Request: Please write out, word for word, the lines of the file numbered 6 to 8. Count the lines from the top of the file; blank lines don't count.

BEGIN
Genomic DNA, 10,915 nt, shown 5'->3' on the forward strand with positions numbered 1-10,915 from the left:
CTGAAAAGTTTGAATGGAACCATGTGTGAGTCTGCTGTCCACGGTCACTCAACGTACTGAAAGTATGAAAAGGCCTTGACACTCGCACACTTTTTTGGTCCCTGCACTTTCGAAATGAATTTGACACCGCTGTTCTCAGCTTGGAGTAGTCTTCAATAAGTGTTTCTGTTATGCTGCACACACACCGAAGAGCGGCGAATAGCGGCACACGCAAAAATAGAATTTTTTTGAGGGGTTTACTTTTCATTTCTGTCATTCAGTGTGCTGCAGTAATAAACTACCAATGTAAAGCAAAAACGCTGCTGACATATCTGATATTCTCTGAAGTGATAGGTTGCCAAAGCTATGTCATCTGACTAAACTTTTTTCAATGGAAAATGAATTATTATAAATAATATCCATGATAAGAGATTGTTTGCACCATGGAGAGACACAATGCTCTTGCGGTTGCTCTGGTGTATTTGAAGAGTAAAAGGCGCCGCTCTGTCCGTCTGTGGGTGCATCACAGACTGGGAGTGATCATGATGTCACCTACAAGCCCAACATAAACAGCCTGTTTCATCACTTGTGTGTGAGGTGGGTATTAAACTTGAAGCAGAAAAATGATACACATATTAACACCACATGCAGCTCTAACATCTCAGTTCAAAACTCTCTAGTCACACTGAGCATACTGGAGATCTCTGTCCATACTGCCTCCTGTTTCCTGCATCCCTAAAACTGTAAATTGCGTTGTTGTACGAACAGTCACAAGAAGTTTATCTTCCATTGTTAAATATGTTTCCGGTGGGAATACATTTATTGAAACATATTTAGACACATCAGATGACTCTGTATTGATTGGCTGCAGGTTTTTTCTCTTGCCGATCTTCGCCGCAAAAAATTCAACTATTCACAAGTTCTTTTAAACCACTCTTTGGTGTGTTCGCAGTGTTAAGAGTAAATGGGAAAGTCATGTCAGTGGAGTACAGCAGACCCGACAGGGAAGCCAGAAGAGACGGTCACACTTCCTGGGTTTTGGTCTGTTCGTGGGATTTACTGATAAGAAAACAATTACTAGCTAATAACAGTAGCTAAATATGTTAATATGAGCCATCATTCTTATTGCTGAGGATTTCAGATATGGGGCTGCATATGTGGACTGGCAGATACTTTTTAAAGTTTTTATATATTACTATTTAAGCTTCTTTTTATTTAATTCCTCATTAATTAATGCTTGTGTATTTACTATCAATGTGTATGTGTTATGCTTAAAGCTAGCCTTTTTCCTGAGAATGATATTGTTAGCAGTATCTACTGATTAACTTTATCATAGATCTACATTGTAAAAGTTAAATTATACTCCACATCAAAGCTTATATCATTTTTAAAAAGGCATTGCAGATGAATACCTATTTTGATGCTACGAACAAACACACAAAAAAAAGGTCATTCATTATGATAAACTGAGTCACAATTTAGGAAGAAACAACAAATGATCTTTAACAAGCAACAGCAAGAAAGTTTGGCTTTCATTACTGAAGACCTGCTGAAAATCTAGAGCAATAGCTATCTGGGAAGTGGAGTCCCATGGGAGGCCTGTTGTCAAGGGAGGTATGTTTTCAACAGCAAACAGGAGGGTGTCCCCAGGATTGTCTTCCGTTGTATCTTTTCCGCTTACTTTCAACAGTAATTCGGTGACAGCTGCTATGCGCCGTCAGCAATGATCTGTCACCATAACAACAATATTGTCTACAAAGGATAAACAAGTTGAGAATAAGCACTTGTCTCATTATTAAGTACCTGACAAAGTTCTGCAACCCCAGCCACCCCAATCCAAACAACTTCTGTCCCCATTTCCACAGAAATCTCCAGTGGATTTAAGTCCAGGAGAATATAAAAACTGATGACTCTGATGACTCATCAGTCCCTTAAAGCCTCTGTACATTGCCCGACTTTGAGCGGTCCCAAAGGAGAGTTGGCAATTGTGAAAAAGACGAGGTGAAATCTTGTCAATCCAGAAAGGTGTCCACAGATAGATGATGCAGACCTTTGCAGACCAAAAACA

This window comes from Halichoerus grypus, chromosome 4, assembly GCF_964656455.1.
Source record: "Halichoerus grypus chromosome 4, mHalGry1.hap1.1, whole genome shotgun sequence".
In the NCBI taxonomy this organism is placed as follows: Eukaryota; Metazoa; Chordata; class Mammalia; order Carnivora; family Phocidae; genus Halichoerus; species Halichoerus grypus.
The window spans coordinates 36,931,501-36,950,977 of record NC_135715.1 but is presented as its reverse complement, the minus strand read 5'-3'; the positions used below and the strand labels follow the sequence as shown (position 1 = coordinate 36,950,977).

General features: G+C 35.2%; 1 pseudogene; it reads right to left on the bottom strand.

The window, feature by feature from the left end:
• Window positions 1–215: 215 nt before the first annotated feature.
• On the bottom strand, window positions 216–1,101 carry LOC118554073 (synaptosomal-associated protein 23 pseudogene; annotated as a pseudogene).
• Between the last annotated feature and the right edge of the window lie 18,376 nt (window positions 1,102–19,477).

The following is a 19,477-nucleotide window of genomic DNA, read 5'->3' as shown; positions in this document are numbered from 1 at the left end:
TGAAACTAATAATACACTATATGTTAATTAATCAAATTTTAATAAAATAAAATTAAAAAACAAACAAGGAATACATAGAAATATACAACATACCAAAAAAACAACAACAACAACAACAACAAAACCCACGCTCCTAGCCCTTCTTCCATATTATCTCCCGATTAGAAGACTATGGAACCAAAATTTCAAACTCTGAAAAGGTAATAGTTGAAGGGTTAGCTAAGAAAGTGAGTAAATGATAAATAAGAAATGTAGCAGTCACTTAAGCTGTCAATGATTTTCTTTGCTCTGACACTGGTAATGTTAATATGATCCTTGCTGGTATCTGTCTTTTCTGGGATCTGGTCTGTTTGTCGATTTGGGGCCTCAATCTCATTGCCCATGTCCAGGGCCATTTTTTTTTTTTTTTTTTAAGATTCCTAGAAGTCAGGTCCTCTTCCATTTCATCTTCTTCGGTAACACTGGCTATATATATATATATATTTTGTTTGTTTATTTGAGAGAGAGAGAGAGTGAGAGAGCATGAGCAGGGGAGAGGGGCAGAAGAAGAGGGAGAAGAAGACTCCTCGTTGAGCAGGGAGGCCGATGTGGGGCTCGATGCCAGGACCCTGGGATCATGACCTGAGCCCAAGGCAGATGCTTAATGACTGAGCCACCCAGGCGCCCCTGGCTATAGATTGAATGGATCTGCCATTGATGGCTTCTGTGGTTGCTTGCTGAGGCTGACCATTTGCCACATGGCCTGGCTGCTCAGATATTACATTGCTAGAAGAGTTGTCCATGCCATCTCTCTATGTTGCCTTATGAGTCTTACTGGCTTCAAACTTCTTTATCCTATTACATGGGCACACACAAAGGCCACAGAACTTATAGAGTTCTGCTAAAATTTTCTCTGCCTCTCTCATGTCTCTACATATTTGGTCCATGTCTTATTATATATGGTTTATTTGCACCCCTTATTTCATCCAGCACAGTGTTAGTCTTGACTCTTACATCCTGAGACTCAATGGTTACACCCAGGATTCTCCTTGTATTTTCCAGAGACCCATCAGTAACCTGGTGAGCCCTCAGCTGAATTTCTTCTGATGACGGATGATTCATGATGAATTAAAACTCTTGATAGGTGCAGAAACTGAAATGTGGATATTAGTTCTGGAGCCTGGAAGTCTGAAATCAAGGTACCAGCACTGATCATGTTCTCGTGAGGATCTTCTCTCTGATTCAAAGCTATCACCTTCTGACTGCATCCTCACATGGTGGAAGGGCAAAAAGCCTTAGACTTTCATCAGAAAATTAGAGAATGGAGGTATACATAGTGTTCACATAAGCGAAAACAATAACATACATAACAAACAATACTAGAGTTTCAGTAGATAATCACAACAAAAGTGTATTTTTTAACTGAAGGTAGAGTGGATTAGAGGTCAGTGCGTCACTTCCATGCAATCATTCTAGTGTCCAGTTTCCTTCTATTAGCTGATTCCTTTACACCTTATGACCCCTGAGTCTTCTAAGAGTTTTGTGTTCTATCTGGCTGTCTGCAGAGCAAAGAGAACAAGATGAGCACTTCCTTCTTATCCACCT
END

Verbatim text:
The window spans coordinates 36,931,501-36,950,977 of record NC_135715.1 but is presented as its reverse complement, the minus strand read 5'-3'; the positions used below and the strand labels follow the sequence as shown (position 1 = coordinate 36,950,977).

General features: G+C 35.2%; 1 pseudogene; it reads right to left on the bottom strand.

The window, feature by feature from the left end: